It is very good news, and I hope that more Linux distributions can work to do the same.
In order to freely distribute Sun's VM, someone needs to pony up the cash, time & resources for certifying it on the respective platform. Most volunteer-run distributions don't have resources to spend on that, and tend to have no trouble finding better things to do with the limited resources they have.
You can't just put Sun's proprietary JVM implementation on an FTP server (legally), since the BCL does not allow free, unencumbered redistribution. Sun's BCL license only allows redistribution in special cases, that make no sense for free software operating systems distributions.
As a distribution, therefore you need a contract with Sun covering trade marks, re-distribution rights, allowing you to make modifications for packaging, etc. It's not a trivial matter, and you need to spend some serious money on the lawyers to avoid leaving yourself open to interesting post-facto 'interpretations' by Sun's legal. See this thread
on the "NOTICE FROM SUN MICROSYSTEMS" for a lesson on that.
Otoh, commercial GNU/Linux distributors (Sun, Red Hat, Novell, Mandrive) have real, (presumably expensive) contracts for redistribution, since they can have a financial benefit from providing proprietary Java implementations to customers that pay for it (for example, via subscriptions). They also can afford to have their lawyers hammer out legal agreements with Sun that don't hold surprises.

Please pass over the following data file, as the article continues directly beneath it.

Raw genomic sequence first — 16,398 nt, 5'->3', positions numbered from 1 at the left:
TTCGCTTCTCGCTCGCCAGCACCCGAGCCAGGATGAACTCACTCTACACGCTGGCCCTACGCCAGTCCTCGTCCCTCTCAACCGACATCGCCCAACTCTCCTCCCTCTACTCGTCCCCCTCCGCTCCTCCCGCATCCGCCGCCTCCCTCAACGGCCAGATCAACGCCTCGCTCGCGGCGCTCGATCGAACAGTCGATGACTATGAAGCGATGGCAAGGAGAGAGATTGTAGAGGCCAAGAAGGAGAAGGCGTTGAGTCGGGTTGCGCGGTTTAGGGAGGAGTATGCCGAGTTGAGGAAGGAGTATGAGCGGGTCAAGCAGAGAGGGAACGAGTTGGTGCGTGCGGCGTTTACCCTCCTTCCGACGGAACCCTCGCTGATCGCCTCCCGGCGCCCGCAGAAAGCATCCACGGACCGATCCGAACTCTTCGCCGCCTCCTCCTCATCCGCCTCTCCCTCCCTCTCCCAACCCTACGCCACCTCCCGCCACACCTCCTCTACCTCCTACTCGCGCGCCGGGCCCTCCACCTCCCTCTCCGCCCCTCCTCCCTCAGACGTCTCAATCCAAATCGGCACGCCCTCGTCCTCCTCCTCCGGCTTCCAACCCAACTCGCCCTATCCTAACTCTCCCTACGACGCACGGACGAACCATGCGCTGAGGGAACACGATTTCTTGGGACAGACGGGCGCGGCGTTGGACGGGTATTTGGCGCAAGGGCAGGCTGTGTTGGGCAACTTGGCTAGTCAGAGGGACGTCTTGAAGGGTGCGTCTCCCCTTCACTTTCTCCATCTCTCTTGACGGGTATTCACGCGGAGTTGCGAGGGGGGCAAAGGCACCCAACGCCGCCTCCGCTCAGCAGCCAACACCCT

Beside the legal issues, there is also the issue of forcing redistributors to pay Sun for a license to use of the Java trade mark, which you have to do if you are an OEM distributing FreeBSD + the respective port of the proprietary Java implementation. Volunteer-ran distributions are unlikely to enter such agreements, since they have no interest in attaching an obligatory redistribution fee on their works, in general, as proprietary implementations are readily available from Sun, IBM, and the likes. Uncertified for the distributions, but still working passably, which is what people really care about, in my experience.
So asymetrical, 'single-node' redistribution agreements are not going to work well for Debian, Ubuntu or Fedora, and entering them is unnecessary for the distributions since the users who desperately wish to run a proprietary JVM can do and get one from one of the proprietary JVM vendors.